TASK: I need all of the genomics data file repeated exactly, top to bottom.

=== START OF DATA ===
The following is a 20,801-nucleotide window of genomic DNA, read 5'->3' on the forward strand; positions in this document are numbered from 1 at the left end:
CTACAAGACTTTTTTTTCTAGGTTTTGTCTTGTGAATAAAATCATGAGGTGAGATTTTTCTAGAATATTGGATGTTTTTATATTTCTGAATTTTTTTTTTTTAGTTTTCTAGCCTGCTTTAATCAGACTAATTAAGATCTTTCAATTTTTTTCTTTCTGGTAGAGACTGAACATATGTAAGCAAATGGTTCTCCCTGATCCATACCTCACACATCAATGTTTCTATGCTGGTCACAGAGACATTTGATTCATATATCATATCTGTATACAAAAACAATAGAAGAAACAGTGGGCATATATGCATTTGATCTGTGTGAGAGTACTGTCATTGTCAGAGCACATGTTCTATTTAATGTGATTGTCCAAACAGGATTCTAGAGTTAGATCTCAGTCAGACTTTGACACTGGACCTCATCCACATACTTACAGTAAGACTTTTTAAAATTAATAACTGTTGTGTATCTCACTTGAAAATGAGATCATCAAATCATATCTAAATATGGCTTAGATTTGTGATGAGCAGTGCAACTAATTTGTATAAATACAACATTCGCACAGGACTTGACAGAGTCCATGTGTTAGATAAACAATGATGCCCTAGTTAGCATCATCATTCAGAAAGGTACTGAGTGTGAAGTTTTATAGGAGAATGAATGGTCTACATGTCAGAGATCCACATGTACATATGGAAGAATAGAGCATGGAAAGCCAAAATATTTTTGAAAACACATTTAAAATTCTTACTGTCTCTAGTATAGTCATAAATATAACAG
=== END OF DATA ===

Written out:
The following is a 20,801-nucleotide window of genomic DNA, read 5'->3' on the forward strand; positions in this document are numbered from 1 at the left end:
CTACAAGACTTTTTTTTCTAGGTTTTGTCTTGTGAATAAAATCATGAGGTGAGATTTTTCTAGAATATTGGATGTTTTTATATTTCTGAATTTTTTTTTTTTAGTTTTCTAGCCTGCTTTAATCAGACTAATTAAGATCTTTCAATTTTTTTCTTTCTGGTAGAGACTGAACATATGTAAGCAAATGGTTCTCCCTGATCCATACCTCACACATCAATGTTTCTATGCTGGTCACAGAGACATTTGATTCATATATCATATCTGTATACAAAAACAATAGAAGAAACAGTGGGCATATATGCATTTGATCTGTGTGAGAGTACTGTCATTGTCAGAGCACATGTTCTATTTAATGTGATTGTCCAAACAGGATTCTAGAGTTAGATCTCAGTCAGACTTTGACACTGGACCTCATCCACATACTTACAGTAAGACTTTTTAAAATTAATAACTGTTGTGTATCTCACTTGAAAATGAGATCATCAAATCATATCTAAATATGGCTTAGATTTGTGATGAGCAGTGCAACTAATTTGTATAAATACAACATTCGCACAGGACTTGACAGAGTCCATGTGTTAGATAAACAATGATGCCCTAGTTAGCATCATCATTCAGAAAGGTACTGAGTGTGAAGTTTTATAGGAGAATGAATGGTCTACATGTCAGAGATCCACATGTACATATGGAAGAATAGAGCATGGAAAGCCAAAATATTTTTGAAAACACATTTAAAATTCTTACTGTCTCTAGTATAGTCATAAATATAACAG